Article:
Employment law attorney Michael Maslanka reviews the book Different: Escaping the Competitive Herd: Succeeding in a World Where Conformity Reigns but Exceptions Rule by Youngme Moon.
Different: Escaping the Competitive Herd by Youngme Moon has turned out one of the best-written business books I’ve read in a long time. Her big idea: Companies compete by imitating each another. The more they compete, the more alike they become. Example: McDonald’s offers fancy coffee; Starbucks offers breakfast. As companies ape one another, the products they offer become more of a commodity, meaning the price that can be charged goes down, not up.
Moon nails it when she discusses the mentality of the average consumer: “Once consumers realize that all airlines offer frequent flier programs, that all detergents offer enhanced stain-fighting, that all companies offer good warranties, they have less reason to be picky in their selections.” She says that the remedy is to make a consumer’s expectations irrelevant. Provide them an alternate reality, not the expected one. Look at Google — it didn’t clutter its home page; it kept it clean. Ikea tossed the traditional idea of home delivery and turned customer expectations on their head by providing a beautiful showroom (not massive warehouses), on-site childcare, and a cafeteria that serves excellent Swedish meatballs for less than the price of a Big Mac.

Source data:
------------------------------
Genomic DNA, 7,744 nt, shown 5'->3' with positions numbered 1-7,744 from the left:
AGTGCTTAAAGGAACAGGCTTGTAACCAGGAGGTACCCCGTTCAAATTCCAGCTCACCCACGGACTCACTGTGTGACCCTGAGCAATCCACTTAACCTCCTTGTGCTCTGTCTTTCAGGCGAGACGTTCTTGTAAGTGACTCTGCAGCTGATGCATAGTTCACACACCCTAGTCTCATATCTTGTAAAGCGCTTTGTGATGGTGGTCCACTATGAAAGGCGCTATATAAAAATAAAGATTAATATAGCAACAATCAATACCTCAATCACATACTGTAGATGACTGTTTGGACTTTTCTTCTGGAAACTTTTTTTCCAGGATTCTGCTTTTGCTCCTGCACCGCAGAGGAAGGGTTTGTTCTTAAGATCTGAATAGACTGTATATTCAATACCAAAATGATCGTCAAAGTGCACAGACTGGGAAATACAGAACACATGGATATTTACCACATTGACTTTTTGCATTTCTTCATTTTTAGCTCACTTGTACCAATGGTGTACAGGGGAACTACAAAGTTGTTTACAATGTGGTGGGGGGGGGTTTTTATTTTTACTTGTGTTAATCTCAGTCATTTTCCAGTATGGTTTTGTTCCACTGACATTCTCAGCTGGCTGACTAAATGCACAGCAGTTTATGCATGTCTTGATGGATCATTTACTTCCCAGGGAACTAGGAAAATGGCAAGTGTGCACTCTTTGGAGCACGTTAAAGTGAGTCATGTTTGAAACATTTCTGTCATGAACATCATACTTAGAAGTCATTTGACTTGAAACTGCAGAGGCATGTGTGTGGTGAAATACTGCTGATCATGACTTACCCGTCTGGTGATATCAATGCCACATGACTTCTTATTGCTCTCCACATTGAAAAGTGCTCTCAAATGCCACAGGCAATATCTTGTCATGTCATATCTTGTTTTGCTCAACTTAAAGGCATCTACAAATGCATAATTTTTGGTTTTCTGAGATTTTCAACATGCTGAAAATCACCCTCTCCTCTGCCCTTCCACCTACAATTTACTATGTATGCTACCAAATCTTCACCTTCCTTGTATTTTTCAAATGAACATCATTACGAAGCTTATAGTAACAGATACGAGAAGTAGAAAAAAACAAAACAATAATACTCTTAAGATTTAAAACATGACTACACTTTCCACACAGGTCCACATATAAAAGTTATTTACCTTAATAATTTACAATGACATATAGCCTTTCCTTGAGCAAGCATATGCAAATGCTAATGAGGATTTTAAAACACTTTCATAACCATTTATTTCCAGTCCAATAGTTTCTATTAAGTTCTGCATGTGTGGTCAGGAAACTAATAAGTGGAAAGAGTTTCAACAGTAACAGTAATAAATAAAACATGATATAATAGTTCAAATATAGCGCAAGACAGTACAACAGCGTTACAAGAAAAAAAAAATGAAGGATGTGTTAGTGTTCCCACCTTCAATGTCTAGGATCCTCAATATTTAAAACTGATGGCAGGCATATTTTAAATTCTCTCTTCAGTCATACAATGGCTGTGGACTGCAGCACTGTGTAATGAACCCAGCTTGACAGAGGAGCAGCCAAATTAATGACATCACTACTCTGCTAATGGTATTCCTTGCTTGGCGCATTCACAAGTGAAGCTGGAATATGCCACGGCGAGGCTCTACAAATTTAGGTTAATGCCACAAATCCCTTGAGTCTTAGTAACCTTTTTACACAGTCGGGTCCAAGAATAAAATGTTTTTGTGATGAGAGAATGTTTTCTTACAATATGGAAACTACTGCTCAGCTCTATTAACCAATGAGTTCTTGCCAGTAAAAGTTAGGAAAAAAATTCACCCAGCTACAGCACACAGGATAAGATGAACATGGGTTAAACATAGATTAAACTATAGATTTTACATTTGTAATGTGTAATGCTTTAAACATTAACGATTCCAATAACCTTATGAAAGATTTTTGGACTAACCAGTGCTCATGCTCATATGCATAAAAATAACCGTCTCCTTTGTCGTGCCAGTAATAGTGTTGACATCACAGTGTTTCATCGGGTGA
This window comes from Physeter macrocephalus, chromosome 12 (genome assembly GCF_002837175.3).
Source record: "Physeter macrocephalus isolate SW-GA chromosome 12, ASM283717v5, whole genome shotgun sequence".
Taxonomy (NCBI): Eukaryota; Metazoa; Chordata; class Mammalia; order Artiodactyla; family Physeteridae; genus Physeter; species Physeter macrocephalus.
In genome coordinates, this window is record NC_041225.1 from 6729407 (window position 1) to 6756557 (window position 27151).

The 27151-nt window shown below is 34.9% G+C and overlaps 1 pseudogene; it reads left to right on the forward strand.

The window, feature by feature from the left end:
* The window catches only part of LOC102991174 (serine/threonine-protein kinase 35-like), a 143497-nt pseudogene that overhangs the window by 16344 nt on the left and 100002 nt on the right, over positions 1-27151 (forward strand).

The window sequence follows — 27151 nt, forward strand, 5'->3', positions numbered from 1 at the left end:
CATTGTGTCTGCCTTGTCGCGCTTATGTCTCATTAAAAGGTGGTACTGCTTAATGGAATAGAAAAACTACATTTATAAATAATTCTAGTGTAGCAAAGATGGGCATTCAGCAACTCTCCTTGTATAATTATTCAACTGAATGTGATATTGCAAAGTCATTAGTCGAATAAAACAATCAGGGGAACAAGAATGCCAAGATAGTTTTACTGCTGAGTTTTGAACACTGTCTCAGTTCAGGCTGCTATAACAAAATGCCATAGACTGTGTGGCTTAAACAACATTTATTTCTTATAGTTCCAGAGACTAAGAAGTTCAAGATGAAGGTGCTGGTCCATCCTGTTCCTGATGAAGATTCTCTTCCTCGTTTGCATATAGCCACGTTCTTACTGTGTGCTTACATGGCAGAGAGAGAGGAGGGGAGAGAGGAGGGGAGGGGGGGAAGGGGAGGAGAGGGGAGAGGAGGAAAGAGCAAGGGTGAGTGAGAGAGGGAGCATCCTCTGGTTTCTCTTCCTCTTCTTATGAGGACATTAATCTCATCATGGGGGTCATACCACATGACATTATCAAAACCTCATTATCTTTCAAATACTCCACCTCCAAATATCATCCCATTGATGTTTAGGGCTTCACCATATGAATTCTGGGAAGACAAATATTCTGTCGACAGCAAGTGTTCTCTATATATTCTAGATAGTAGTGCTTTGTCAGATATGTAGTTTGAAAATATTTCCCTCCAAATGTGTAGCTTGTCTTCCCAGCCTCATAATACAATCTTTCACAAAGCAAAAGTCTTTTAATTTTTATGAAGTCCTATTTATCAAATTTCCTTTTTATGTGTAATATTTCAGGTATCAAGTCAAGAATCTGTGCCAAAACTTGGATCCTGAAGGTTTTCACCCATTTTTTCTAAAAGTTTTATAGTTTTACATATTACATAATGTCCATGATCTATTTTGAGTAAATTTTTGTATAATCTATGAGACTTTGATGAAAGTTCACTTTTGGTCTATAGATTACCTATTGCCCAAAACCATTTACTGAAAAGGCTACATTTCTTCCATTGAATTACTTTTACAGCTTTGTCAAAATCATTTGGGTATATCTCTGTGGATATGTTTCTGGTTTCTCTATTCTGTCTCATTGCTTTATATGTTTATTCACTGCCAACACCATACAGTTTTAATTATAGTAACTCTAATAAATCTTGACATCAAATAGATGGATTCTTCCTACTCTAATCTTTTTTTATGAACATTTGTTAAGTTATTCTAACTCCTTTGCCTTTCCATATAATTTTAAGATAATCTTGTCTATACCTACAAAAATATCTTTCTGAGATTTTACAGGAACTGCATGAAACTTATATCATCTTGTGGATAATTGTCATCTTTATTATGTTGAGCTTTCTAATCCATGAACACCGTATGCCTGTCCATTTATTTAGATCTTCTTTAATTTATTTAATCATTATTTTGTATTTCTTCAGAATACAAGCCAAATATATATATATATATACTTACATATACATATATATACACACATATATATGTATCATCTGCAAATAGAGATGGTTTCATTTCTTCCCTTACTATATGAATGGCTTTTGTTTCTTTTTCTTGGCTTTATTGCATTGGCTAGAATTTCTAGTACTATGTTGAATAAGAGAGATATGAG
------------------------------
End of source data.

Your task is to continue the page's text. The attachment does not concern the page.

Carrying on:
Moon has produced a wonderful, extraordinarily well-written book. She makes an interesting point at the end, stating that nobody knows “the way.” Why? Because we’re dealing with human beings. She writes:
I’ve decided it’s not that the truth is elusive, it’s that it is liquid. It comes at you from all sides, swinging at you from every possible angle. What this means is that the danger for the scholar is not in confusing what is true with what is false, it’s in allowing yourself to get seduced into thinking that’s it’s possible to be definitive about anything. Because when it comes to human behavior, the truth is more expansive than that. When it comes to human behavior, the truth is an ocean.
Michael Maslanka is the managing partner of Ford & Harrison LLP’s Dallas, Texas, office. He has 30 years of experience in litigation and trial of employment law cases. He is the editor of Texas Employment Law Letter, and he also authors the “Work Matters” blog for Texas Lawyer.